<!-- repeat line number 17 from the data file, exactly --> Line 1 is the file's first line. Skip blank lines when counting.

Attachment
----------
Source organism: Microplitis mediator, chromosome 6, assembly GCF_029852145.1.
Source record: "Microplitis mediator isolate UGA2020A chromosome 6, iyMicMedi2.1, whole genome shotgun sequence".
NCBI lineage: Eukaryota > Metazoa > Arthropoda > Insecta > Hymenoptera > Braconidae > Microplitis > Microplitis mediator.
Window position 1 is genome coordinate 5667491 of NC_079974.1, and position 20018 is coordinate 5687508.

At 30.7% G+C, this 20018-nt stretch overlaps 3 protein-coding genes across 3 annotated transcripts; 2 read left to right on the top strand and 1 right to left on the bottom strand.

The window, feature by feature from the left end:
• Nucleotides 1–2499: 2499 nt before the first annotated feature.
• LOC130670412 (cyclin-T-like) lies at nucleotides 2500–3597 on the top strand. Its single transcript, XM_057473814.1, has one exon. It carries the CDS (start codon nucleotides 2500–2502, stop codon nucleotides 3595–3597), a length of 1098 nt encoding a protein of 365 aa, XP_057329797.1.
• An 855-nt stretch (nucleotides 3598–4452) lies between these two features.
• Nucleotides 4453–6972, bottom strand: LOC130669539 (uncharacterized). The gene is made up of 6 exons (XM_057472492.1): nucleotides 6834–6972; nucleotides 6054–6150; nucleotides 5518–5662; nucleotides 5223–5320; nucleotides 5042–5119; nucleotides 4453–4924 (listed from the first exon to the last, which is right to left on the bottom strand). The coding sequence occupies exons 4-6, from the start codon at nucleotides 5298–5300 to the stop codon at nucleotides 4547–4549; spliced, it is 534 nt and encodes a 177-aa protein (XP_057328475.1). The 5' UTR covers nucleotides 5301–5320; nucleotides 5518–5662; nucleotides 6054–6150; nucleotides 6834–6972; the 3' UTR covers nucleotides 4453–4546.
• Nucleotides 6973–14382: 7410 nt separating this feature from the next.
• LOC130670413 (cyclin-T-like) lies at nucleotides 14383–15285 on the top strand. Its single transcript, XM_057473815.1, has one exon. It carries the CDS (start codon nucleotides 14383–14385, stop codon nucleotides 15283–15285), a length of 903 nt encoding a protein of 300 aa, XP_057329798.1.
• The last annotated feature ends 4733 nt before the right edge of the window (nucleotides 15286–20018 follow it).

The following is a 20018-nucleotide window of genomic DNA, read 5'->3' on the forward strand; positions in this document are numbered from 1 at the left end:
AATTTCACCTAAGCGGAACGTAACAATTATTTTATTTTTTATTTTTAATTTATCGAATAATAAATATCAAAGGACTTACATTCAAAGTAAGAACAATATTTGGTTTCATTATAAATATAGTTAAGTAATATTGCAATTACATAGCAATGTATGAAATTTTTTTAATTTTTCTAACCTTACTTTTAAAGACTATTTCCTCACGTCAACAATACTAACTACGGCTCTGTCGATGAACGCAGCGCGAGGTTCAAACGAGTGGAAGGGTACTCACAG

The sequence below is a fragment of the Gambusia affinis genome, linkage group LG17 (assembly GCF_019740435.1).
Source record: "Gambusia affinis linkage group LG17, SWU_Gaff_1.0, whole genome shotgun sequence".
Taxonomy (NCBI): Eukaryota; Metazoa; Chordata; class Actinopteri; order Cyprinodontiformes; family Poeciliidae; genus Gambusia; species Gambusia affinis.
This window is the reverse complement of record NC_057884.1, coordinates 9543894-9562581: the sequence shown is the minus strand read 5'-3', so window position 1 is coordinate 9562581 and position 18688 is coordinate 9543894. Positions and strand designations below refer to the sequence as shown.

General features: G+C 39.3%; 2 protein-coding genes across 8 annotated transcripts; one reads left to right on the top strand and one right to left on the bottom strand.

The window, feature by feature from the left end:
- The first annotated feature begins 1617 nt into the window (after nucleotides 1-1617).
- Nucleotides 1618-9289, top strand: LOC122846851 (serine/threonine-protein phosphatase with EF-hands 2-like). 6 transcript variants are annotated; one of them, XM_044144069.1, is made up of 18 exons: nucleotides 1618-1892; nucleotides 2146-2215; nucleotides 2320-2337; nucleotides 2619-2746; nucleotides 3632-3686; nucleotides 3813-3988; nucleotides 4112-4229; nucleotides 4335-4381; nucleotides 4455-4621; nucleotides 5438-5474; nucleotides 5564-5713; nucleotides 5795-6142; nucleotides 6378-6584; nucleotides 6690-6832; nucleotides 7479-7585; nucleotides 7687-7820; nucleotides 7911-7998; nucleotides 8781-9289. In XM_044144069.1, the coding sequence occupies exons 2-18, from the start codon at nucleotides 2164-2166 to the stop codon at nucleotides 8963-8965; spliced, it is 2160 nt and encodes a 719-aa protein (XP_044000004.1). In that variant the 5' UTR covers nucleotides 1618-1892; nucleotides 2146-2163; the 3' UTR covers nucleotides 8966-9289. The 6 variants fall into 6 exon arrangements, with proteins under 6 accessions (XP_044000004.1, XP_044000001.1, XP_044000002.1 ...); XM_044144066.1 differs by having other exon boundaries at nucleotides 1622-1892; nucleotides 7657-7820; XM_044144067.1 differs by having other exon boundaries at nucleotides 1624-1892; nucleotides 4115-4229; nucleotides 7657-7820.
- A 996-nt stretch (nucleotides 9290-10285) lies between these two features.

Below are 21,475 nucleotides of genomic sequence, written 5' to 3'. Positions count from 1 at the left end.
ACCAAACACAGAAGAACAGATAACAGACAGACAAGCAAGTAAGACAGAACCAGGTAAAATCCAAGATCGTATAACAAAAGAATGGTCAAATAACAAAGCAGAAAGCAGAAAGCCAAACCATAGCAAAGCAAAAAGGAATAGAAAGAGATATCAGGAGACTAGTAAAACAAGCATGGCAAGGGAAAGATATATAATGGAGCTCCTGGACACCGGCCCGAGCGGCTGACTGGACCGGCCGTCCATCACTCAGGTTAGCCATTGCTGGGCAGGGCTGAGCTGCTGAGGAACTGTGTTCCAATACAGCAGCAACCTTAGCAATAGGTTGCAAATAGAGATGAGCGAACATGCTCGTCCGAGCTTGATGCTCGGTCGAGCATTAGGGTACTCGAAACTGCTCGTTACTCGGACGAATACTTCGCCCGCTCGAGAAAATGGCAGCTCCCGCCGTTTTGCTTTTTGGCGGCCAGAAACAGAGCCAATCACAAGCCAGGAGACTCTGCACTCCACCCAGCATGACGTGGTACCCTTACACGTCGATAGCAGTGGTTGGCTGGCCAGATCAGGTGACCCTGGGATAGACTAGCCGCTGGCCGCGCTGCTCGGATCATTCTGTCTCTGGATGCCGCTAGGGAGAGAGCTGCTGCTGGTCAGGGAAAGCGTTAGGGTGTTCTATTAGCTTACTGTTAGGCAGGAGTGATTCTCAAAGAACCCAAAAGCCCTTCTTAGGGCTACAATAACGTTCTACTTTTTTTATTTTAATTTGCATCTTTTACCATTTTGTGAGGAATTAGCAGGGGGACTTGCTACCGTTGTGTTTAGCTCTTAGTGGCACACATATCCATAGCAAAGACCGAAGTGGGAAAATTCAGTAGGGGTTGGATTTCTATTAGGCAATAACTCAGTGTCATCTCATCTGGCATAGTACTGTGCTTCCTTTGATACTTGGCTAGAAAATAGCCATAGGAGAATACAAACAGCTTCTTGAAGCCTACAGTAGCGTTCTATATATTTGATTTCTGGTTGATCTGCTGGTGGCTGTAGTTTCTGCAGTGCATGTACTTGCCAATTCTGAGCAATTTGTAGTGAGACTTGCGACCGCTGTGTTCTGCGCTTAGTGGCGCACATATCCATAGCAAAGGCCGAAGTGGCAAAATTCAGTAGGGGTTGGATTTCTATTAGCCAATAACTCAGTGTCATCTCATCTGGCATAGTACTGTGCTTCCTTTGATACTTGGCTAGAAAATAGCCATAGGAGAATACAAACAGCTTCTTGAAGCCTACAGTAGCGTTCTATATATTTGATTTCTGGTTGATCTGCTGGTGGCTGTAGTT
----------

Source record: "Gambusia affinis linkage group LG17, SWU_Gaff_1.0, whole genome shotgun sequence".